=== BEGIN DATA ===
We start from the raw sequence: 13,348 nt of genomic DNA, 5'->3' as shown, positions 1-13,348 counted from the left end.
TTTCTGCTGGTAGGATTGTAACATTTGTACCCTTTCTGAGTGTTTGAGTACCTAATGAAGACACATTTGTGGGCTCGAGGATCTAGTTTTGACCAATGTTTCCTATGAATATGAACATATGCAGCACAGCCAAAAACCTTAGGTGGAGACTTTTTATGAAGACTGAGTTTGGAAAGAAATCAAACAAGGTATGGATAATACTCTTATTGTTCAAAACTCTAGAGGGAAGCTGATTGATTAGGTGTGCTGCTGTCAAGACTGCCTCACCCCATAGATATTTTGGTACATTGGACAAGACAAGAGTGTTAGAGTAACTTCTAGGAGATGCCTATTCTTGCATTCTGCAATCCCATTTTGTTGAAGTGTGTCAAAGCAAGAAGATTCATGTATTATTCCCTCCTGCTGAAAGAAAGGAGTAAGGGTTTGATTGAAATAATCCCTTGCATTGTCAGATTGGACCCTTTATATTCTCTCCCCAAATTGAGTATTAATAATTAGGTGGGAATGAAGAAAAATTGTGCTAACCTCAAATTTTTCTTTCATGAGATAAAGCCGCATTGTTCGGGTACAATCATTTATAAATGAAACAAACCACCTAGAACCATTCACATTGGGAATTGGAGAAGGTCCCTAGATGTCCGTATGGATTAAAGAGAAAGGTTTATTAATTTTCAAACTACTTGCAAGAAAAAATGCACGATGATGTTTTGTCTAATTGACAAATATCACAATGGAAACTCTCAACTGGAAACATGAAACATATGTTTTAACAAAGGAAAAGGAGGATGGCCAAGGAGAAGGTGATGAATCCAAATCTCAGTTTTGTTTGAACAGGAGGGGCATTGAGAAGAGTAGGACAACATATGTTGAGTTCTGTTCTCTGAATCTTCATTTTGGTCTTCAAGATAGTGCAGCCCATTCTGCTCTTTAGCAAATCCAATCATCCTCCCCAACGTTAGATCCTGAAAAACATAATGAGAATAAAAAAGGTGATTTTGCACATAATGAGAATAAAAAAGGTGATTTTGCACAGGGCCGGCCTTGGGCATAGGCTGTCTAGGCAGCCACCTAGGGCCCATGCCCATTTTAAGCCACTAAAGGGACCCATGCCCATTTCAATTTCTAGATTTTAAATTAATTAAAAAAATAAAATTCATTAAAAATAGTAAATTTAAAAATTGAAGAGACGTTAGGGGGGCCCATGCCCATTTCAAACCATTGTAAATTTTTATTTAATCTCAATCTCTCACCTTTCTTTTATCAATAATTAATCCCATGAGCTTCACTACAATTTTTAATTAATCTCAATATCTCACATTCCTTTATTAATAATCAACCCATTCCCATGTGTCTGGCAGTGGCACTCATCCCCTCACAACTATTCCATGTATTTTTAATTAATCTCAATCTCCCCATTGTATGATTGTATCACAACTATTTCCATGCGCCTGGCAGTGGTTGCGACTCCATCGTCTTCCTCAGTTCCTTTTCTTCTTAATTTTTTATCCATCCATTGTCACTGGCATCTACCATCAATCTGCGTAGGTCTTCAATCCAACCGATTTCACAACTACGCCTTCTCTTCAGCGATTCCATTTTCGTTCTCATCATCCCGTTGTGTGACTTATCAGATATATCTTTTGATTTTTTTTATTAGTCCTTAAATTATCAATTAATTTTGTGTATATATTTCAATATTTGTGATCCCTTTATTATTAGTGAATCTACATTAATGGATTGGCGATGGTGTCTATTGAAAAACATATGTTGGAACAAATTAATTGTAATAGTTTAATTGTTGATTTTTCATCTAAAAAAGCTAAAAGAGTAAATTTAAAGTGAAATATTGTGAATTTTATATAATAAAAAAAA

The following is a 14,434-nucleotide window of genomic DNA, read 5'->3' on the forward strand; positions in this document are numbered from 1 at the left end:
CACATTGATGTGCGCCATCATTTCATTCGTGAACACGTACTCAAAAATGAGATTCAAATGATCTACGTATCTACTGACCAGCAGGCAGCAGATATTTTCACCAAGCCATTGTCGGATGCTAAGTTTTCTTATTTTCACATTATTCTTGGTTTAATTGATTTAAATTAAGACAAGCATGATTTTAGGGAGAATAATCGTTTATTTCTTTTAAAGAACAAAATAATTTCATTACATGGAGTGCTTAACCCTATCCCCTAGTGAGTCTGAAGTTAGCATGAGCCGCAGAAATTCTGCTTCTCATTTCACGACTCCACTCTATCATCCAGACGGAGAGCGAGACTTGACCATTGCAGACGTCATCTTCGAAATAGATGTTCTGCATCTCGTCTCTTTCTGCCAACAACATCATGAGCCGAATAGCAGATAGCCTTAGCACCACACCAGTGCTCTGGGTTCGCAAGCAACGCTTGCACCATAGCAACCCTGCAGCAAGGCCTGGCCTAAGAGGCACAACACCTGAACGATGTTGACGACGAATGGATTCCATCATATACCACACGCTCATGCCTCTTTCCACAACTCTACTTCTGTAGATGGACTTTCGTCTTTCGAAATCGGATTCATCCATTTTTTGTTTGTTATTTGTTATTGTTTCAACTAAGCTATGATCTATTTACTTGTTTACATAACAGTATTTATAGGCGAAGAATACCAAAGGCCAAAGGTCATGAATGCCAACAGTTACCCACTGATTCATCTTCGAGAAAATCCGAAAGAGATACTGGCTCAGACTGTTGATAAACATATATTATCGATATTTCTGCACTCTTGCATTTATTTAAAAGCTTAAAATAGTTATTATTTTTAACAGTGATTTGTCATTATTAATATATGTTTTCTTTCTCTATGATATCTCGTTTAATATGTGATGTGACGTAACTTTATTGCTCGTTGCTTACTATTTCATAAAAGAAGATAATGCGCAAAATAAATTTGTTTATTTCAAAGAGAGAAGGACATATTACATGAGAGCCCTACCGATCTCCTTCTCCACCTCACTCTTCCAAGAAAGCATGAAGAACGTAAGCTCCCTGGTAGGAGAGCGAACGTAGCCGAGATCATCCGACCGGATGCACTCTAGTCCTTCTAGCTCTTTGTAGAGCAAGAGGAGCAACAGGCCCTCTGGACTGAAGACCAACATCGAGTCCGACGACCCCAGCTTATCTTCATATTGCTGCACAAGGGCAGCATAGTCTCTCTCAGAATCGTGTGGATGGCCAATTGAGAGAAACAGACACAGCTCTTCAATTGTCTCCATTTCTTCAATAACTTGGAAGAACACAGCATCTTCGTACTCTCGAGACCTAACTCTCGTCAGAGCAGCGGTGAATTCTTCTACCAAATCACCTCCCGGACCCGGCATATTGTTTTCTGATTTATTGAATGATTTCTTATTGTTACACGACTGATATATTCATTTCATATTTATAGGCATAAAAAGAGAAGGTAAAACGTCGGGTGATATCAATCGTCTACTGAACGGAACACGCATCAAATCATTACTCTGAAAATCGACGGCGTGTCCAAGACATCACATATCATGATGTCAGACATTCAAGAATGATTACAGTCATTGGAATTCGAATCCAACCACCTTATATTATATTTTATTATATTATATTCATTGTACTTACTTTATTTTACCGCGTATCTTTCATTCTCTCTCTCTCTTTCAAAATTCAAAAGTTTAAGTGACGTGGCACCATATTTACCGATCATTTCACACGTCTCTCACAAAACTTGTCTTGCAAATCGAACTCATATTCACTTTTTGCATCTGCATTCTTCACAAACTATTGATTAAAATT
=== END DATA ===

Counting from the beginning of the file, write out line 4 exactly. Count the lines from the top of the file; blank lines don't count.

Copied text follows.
CACATTGATGTGCGCCATCATTTCATTCGTGAACACGTACTCAAAAATGAGATTCAAATGATCTACGTATCTACTGACCAGCAGGCAGCAGATATTTTCACCAAGCCATTGTCGGATGCTAAGTTTTCTTATTTTCACATTATTCTTGGTTTAATTGATTTAAATTAAGACAAGCATGATTTTAGGGAGAATAATCGTTTATTTCTTTTAAAGAACAAAATAATTTCATTACATGGAGTGCTTAACCCTATCCCCTAGTGAGTCTGAAGTTAGCATGAGCCGCAGAAATTCTGCTTCTCATTTCACGACTCCACTCTATCATCCAGACGGAGAGCGAGACTTGACCATTGCAGACGTCATCTTCGAAATAGATGTTCTGCATCTCGTCTCTTTCTGCCAACAACATCATGAGCCGAATAGCAGATAGCCTTAGCACCACACCAGTGCTCTGGGTTCGCAAGCAACGCTTGCACCATAGCAACCCTGCAGCAAGGCCTGGCCTAAGAGGCACAACACCTGAACGATGTTGACGACGAATGGATTCCATCATATACCACACGCTCATGCCTCTTTCCACAACTCTACTTCTGTAGATGGACTTTCGTCTTTCGAAATCGGATTCATCCATTTTTTGTTTGTTATTTGTTATTGTTTCAACTAAGCTATGATCTATTTACTTGTTTACATAACAGTATTTATAGGCGAAGAATACCAAAGGCCAAAGGTCATGAATGCCAACAGTTACCCACTGATTCATCTTCGAGAAAATCCGAAAGAGATACTGGCTCAGACTGTTGATAAACATATATTATCGATATTTCTGCACTCTTGCATTTATTTAAAAGCTTAAAATAGTTATTATTTTTAACAGTGATTTGTCATTATTAATATATGTTTTCTTTCTCTATGATATCTCGTTTAATATGTGATGTGACGTAACTTTATTGCTCGTTGCTTACTATTTCATAAAAGAAGATAATGCGCAAAATAAATTTGTTTATTTCAAAGAGAGAAGGACATATTACATGAGAGCCCTACCGATCTCCTTCTCCACCTCACTCTTCCAAGAAAGCATGAAGAACGTAAGCTCCCTGGTAGGAGAGCGAACGTAGCCGAGATCATCCGACCGGATGCACTCTAGTCCTTCTAGCTCTTTGTAGAGCAAGAGGAGCAACAGGCCCTCTGGACTGAAGACCAACATCGAGTCCGACGACCCCAGCTTATCTTCATATTGCTGCACAAGGGCAGCATAGTCTCTCTCAGAATCGTGTGGATGGCCAATTGAGAGAAACAGACACAGCTCTTCAATTGTCTCCATTTCTTCAATAACTTGGAAGAACACAGCATCTTCGTACTCTCGAGACCTAACTCTCGTCAGAGCAGCGGTGAATTCTTCTACCAAATCACCTCCCGGACCCGGCATATTGTTTTCTGATTTATTGAATGATTTCTTATTGTTACACGACTGATATATTCATTTCATATTTATAGGCATAAAAAGAGAAGGTAAAACGTCGGGTGATATCAATCGTCTACTGAACGGAACACGCATCAAATCATTACTCTGAAAATCGACGGCGTGTCCAAGACATCACATATCATGATGTCAGACATTCAAGAATGATTACAGTCATTGGAATTCGAATCCAACCACCTTATATTATATTTTATTATATTATATTCATTGTACTTACTTTATTTTACCGCGTATCTTTCATTCTCTCTCTCTCTTTCAAAATTCAAAAGTTTAAGTGACGTGGCACCATATTTACCGATCATTTCACACGTCTCTCACAAAACTTGTCTTGCAAATCGAACTCATATTCACTTTTTGCATCTGCATTCTTCACAAACTATTGATTAAAATT